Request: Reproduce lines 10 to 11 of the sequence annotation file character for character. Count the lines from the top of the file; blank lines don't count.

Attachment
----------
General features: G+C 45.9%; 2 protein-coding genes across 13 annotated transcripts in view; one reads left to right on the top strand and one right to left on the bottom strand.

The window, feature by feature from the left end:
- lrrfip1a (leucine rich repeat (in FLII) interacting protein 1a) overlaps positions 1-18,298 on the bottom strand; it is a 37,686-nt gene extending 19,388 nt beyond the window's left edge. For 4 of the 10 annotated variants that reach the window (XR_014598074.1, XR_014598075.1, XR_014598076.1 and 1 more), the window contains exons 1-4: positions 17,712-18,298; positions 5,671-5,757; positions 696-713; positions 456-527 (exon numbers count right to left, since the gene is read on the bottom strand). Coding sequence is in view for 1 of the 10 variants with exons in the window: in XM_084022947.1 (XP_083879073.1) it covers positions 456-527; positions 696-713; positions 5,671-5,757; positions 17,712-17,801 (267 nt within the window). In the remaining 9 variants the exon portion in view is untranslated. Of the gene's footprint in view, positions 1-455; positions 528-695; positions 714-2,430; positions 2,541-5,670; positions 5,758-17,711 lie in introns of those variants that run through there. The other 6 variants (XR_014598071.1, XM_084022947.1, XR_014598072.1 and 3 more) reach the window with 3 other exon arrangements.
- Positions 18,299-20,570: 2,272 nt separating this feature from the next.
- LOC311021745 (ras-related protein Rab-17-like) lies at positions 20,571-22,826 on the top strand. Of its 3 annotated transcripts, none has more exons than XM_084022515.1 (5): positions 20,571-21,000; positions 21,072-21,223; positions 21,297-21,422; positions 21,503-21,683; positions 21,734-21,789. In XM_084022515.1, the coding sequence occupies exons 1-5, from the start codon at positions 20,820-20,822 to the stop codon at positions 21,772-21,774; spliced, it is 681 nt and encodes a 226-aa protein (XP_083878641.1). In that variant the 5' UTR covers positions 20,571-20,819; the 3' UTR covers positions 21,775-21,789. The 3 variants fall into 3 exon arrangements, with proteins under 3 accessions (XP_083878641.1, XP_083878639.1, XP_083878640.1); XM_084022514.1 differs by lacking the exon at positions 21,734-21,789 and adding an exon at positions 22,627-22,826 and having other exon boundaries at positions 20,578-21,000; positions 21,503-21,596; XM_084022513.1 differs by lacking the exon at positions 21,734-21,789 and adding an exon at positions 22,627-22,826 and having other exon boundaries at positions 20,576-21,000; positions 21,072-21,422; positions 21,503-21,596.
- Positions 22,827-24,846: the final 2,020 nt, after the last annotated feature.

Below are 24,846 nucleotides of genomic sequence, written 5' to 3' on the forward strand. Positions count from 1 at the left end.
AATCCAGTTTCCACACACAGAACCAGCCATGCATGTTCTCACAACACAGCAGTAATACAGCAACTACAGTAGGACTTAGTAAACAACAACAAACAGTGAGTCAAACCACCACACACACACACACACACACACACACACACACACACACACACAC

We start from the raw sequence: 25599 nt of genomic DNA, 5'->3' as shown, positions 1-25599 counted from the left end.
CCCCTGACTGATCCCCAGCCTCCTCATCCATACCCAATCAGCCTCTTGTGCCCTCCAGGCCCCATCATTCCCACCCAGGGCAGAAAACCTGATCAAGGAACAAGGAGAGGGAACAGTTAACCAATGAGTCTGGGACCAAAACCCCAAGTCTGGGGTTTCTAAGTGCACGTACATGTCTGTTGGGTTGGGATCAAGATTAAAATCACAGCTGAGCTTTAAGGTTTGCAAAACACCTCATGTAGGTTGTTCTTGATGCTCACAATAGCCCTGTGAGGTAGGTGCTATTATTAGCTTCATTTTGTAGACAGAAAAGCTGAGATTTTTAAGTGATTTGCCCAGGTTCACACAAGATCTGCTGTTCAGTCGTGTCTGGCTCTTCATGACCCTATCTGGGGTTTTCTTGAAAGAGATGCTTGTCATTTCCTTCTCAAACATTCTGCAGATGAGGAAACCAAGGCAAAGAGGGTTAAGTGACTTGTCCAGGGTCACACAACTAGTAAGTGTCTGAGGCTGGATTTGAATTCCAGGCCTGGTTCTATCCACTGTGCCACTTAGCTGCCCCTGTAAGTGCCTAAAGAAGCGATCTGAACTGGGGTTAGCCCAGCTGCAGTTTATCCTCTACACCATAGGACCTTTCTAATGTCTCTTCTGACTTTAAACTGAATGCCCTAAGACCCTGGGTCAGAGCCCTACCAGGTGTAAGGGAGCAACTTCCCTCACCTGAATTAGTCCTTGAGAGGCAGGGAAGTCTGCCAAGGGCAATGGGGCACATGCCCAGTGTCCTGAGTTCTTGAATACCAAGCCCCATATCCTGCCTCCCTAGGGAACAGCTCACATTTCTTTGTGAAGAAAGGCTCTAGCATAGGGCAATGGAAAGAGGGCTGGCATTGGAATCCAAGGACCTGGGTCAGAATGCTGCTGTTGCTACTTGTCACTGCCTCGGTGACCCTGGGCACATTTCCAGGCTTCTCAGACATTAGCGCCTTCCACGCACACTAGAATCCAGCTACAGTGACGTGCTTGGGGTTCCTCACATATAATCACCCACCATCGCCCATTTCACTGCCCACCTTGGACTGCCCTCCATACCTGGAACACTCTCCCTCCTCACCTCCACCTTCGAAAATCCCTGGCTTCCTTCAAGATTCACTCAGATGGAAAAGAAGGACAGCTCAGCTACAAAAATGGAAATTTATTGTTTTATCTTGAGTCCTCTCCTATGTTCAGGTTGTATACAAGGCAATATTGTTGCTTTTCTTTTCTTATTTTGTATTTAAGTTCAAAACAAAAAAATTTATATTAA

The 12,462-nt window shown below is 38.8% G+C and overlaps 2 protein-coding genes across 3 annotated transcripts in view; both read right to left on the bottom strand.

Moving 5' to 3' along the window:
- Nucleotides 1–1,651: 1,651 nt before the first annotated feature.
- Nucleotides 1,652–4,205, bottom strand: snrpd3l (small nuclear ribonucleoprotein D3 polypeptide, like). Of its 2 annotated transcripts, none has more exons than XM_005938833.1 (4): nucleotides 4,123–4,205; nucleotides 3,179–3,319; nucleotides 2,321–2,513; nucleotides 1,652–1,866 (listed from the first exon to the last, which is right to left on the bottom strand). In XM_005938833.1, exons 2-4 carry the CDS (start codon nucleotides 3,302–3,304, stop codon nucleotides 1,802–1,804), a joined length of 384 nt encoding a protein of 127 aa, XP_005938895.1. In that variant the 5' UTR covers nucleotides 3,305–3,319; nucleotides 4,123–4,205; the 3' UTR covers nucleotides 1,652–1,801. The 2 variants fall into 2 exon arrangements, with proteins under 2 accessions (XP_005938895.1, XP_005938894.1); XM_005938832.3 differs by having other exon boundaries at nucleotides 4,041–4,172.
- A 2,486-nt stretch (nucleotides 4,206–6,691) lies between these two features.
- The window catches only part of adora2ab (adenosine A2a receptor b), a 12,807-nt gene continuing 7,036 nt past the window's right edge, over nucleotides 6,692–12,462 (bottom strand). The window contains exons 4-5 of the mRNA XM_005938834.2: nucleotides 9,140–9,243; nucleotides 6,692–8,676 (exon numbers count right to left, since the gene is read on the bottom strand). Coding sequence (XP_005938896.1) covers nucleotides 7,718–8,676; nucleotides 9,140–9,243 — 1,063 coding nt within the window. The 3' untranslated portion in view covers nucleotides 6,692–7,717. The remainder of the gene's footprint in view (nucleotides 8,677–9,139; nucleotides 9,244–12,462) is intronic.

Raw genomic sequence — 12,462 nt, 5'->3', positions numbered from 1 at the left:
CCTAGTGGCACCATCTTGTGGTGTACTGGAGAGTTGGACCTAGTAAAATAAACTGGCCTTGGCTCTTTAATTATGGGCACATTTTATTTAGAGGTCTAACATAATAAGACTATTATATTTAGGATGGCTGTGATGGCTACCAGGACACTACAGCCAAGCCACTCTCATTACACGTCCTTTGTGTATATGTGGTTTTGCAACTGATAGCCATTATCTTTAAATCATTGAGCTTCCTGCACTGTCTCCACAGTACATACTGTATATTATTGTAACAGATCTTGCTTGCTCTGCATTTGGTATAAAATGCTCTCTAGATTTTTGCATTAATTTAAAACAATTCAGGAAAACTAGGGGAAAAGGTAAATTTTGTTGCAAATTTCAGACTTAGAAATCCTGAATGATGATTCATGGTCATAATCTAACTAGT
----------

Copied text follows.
CCCCTGACTGATCCCCAGCCTCCTCATCCATACCCAATCAGCCTCTTGTGCCCTCCAGGCCCCATCATTCCCACCCAGGGCAGAAAACCTGATCAAGGAACAAGGAGAGGGAACAGTTAACCAATGAGTCTGGGACCAAAACCCCAAGTCTGGGGTTTCTAAGTGCACGTACATGTCTGTTGGGTTGGGATCAAGATTAAAATCACAGCTGAGCTTTAAGGTTTGCAAAACACCTCATGTAGGTTGTTCTTGATGCTCACAATAGCCCTGTGAGGTAGGTGCTATTATTAGCTTCATTTTGTAGACAGAAAAGCTGAGATTTTTAAGTGATTTGCCCAGGTTCACACAAGATCTGCTGTTCAGTCGTGTCTGGCTCTTCATGACCCTATCTGGGGTTTTCTTGAAAGAGATGCTTGTCATTTCCTTCTCAAACATTCTGCAGATGAGGAAACCAAGGCAAAGAGGGTTAAGTGACTTGTCCAGGGTCACACAACTAGTAAGTGTCTGAGGCTGGATTTGAATTCCAGGCCTGGTTCTATCCACTGTGCCACTTAGCTGCCCCTGTAAGTGCCTAAAGAAGCGATCTGAACTGGGGTTAGCCCAGCTGCAGTTTATCCTCTACACCATAGGACCTTTCTAATGTCTCTTCTGACTTTAAACTGAATGCCCTAAGACCCTGGGTCAGAGCCCTACCAGGTGTAAGGGAGCAACTTCCCTCACCTGAATTAGTCCTTGAGAGGCAGGGAAGTCTGCCAAGGGCAATGGGGCACATGCCCAGTGTCCTGAGTTCTTGAATACCAAGCCCCATATCCTGCCTCCCTAGGGAACAGCTCACATTTCTTTGTGAAGAAAGGCTCTAGCATAGGGCAATGGAAAGAGGGCTGGCATTGGAATCCAAGGACCTGGGTCAGAATGCTGCTGTTGCTACTTGTCACTGCCTCGGTGACCCTGGGCACATTTCCAGGCTTCTCAGACATTAGCGCCTTCCACGCACACTAGAATCCAGCTACAGTGACGTGCTTGGGGTTCCTCACATATAATCACCCACCATCGCCCATTTCACTGCCCACCTTGGACTGCCCTCCATACCTGGAACACTCTCCCTCCTCACCTCCACCTTCGAAAATCCCTGGCTTCCTTCAAGATTCACTCAGATGGAAAAGAAGGACAGCTCAGCTACAAAAATGGAAATTTATTGTTTTATCTTGAGTCCTCTCCTATGTTCAGGTTGTATACAAGGCAATATTGTTGCTTTTCTTTTCTTATTTTGTATTTAAGTTCAAAACAAAAAAATTTATATTAA

The 12,462-nt window shown below is 38.8% G+C and overlaps 2 protein-coding genes across 3 annotated transcripts in view; both read right to left on the bottom strand.